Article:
California is poised to ban single-use plastic bags. At this point Gov. Jerry Brown could still veto the bill, but that seems extremely unlikely.
Will a statewide bag ban have an impact on litter and marine debris? Yes, of course. Likely less than the public expects, but that really doesn't matter. Plastic bags are primarily a symbol of unnecessary waste, rather than being the root of the problem.
Meanwhile, there's another battle taking place on the East Coast, this time over plastic containers. In Massachusetts, voters are being asked to expand the state's deposit law to include bottled water and other non-carbonated beverages.
It's notable that both California and Massachusetts are home to sizeable plastics sectors. Not that the industry speaks with a single voice, but we can still take a look at what the issues mean to the plastics industry in both states.
A long battle in the Golden State
California is home base for grassroots efforts aimed at cleaning up the ocean and beaches. Activists wanted to do more than pick up trash — they wanted to ban something. Plastic bags are utilitarian but unloved products. Even when they were first introduced, they spawned a debate — paper or plastic? The public never liked plastics enough to put the issue to bed.
The plastics industry used a number of arguments to fight bans and taxes. The efforts were largely successful for a long time — so it's unfair to say that they followed the wrong strategy.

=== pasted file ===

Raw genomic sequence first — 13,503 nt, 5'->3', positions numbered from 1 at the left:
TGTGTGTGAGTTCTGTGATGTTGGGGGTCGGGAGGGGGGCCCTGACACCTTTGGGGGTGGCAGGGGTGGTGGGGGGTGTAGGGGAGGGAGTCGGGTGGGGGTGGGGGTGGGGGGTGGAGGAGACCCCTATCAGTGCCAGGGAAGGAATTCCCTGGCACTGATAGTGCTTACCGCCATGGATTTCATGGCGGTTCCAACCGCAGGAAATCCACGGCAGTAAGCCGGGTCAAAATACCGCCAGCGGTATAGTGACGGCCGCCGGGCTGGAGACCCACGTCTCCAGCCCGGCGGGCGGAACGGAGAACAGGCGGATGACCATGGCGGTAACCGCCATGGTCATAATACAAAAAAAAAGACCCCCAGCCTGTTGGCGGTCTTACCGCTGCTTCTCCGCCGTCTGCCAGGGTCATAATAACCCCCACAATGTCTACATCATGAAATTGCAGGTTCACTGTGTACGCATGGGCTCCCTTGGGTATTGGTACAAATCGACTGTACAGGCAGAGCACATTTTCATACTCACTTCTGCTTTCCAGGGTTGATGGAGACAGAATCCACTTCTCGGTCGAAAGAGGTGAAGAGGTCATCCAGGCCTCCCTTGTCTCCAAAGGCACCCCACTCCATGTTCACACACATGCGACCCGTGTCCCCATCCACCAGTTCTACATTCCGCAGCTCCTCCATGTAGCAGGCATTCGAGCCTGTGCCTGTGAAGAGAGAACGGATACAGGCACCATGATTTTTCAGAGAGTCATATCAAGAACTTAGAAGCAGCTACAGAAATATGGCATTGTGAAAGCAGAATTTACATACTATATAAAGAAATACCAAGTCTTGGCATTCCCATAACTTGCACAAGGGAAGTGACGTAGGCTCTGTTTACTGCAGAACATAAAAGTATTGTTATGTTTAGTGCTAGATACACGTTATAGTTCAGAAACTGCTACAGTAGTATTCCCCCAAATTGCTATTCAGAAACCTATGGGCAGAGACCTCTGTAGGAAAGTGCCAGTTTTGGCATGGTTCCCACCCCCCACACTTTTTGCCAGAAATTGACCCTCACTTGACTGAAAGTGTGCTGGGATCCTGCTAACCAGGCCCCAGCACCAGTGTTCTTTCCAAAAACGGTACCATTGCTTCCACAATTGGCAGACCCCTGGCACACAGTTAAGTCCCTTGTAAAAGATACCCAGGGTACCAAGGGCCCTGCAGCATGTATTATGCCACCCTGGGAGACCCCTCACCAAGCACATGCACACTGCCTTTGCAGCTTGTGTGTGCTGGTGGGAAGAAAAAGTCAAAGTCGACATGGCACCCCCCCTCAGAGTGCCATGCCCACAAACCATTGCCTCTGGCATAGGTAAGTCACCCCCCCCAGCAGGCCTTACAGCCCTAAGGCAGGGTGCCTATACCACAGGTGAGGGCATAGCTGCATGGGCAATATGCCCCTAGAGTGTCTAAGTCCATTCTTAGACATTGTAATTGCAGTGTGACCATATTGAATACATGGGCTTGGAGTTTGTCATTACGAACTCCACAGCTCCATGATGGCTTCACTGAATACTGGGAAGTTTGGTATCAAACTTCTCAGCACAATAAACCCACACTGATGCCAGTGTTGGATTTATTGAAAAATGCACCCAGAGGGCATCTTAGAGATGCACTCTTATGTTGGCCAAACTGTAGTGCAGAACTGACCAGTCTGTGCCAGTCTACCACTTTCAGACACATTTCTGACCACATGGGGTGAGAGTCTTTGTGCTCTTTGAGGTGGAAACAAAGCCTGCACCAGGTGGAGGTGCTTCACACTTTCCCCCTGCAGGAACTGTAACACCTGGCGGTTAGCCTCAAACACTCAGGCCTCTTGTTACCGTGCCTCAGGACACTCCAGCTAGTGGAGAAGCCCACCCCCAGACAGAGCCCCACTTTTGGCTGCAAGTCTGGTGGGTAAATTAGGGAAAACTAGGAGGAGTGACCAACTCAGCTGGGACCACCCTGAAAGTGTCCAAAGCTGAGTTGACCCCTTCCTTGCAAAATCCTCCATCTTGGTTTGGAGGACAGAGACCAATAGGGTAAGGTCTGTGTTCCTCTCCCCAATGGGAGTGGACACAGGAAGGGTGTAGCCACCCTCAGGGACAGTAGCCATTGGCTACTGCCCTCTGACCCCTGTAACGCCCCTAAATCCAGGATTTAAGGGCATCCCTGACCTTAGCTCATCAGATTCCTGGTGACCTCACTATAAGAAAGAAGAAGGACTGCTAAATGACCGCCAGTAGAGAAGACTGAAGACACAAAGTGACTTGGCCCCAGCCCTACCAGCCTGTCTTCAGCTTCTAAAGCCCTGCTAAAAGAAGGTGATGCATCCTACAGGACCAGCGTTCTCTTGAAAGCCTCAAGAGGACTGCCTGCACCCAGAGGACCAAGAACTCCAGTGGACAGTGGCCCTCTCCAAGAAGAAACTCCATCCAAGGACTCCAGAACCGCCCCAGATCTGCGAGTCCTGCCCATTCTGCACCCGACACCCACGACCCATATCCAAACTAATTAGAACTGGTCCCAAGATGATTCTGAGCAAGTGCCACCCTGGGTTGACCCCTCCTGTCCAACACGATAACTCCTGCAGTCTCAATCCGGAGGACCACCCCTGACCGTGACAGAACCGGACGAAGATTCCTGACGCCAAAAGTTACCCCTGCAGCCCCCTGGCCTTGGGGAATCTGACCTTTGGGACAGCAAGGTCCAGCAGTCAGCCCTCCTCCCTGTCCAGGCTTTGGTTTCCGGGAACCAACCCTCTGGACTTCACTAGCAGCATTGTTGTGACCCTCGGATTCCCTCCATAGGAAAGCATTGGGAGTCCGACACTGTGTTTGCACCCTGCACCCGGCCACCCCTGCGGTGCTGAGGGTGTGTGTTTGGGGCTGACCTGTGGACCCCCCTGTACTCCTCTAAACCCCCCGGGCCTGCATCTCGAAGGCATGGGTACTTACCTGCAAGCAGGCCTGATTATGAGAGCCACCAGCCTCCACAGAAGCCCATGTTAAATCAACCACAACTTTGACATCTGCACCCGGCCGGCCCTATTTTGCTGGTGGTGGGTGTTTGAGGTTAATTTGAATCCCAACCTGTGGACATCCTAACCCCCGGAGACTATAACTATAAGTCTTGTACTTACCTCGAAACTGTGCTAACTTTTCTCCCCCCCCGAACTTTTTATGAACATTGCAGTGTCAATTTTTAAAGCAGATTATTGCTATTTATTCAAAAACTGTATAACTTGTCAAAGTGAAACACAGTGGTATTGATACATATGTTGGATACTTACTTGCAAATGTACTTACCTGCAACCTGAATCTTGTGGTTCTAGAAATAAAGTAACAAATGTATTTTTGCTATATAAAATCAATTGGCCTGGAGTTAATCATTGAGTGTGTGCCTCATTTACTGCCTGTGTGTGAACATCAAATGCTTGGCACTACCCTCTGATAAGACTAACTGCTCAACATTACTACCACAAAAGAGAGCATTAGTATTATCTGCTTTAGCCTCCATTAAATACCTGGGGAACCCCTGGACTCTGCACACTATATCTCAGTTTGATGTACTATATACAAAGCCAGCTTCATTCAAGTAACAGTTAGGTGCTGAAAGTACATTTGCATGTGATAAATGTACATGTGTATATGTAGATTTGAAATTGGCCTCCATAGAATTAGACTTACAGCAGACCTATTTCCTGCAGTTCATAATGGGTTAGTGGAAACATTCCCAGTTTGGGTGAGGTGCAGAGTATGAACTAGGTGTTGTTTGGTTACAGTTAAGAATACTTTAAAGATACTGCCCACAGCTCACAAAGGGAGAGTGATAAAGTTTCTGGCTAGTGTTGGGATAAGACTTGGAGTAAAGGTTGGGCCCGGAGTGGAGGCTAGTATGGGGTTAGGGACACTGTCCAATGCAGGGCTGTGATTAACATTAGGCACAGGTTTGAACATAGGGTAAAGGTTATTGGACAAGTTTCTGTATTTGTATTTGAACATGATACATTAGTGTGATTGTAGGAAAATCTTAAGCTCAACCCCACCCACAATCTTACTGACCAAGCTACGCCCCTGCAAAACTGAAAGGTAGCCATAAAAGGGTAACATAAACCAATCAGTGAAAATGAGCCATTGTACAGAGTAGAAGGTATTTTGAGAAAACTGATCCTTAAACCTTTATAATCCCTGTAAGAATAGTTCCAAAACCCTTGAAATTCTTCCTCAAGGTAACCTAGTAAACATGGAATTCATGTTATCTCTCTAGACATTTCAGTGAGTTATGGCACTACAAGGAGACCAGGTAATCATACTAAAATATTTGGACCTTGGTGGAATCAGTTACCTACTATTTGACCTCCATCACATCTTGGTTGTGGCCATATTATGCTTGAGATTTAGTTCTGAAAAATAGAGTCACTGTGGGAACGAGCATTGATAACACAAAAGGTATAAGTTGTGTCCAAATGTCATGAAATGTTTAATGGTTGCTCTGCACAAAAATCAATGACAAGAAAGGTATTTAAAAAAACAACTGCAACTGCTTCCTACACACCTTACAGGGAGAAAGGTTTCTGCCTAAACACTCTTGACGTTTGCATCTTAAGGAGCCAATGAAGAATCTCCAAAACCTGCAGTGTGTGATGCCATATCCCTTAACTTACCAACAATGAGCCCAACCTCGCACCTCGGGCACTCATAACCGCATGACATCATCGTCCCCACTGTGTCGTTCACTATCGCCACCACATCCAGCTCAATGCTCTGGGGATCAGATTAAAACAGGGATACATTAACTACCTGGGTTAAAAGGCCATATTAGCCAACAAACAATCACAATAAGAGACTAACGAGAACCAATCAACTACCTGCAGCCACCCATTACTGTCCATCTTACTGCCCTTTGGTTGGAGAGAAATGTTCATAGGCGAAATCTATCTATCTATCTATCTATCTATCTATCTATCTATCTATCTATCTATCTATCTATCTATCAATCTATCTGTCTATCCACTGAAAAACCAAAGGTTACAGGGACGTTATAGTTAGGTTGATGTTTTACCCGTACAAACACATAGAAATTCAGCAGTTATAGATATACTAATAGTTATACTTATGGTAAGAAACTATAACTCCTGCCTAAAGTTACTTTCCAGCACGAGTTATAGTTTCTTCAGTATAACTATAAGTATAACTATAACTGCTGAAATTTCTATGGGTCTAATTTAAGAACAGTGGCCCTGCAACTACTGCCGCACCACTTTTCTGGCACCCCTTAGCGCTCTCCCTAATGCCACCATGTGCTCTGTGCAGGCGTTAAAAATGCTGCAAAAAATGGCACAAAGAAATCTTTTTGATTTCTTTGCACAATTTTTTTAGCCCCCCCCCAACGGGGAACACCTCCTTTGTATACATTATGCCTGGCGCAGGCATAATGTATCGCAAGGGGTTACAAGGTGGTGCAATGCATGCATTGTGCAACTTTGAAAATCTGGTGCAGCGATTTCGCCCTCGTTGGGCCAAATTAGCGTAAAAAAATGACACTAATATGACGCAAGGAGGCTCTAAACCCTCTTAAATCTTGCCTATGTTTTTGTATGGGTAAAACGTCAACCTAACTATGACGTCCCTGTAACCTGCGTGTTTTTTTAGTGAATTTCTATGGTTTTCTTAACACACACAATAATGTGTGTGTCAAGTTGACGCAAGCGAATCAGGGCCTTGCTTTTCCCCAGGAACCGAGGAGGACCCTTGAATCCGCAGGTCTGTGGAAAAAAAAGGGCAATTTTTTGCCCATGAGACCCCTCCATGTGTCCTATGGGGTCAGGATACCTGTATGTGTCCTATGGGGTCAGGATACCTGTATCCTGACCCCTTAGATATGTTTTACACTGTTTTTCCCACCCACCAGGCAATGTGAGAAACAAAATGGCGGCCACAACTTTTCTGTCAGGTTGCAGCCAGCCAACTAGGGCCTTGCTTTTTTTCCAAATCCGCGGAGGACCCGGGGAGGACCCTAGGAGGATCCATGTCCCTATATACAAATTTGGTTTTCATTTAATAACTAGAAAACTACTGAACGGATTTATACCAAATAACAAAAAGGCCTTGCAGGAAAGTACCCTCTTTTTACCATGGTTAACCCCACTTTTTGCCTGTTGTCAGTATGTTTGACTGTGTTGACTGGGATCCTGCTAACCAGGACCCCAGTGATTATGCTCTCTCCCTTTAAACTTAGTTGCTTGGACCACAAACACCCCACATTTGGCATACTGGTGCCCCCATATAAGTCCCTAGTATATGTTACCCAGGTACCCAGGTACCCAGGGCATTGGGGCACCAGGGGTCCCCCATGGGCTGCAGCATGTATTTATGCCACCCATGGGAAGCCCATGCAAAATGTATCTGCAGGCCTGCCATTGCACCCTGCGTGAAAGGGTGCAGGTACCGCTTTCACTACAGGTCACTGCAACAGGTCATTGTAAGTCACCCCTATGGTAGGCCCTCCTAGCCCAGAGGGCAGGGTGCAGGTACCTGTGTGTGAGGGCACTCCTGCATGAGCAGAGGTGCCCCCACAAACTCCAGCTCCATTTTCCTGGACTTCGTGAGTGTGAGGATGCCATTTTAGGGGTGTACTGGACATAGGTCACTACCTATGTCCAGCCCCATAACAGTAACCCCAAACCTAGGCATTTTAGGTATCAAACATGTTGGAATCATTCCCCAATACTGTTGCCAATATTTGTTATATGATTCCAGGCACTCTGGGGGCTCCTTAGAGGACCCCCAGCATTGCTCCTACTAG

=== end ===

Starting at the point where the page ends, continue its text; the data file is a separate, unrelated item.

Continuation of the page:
First, there were legal battles and threats of lawsuits. Then, during the Great Recession, it was particularly effective to argue that bans and taxes were job killers.
It's also probably true that alternatives are worse for the environment. But for too long the plastics industry reacted as if this was a paper vs. plastic debate. But that ended years ago. This debate was all about deciding between durable, reusable bags or single-use plastics. Indeed, paper bag makers opposed the California law too, since it places a 10-cent fee on their bags.
Another symbol in the Bay State
In Massachusetts, there's a political battle over another common plastic package that's become a symbol in the debate over litter and marine debris — water bottles.
On Nov. 4, voters will decide whether to expand the state's deposit program to include water bottles and other noncarbonated beverages.
The American Beverage Association is fighting hard against the issue, raising $5 million, which it's using on TV ads and to hire Goddard Gunster, a high-powered PR advocacy firm — the ones behind those “Harry & Louise” ads that helped to scuttle the Clinton health care plan in the 1990s.
So industry has money and muscle on its side in the Bay State. But I would argue that the plastics industry should stay away from this battle. Or, better yet, join the other side.
Expanding the state's 5-cent bottle redemption law to include water would be excellent for plastics recyclers. PET bottles have value and are prized by recycling companies. The U.S. plastics recycling rate is too low, and these definitely fit the definition of low-hanging fruit.
On top of that, remember that Concord, Mass., voters recently decided to outlaw single-use water bottles, in part because of their poor recycling record. Perhaps other communities won't follow in those footsteps. But there's reason to be proactive now and take steps to improve the sustainability record.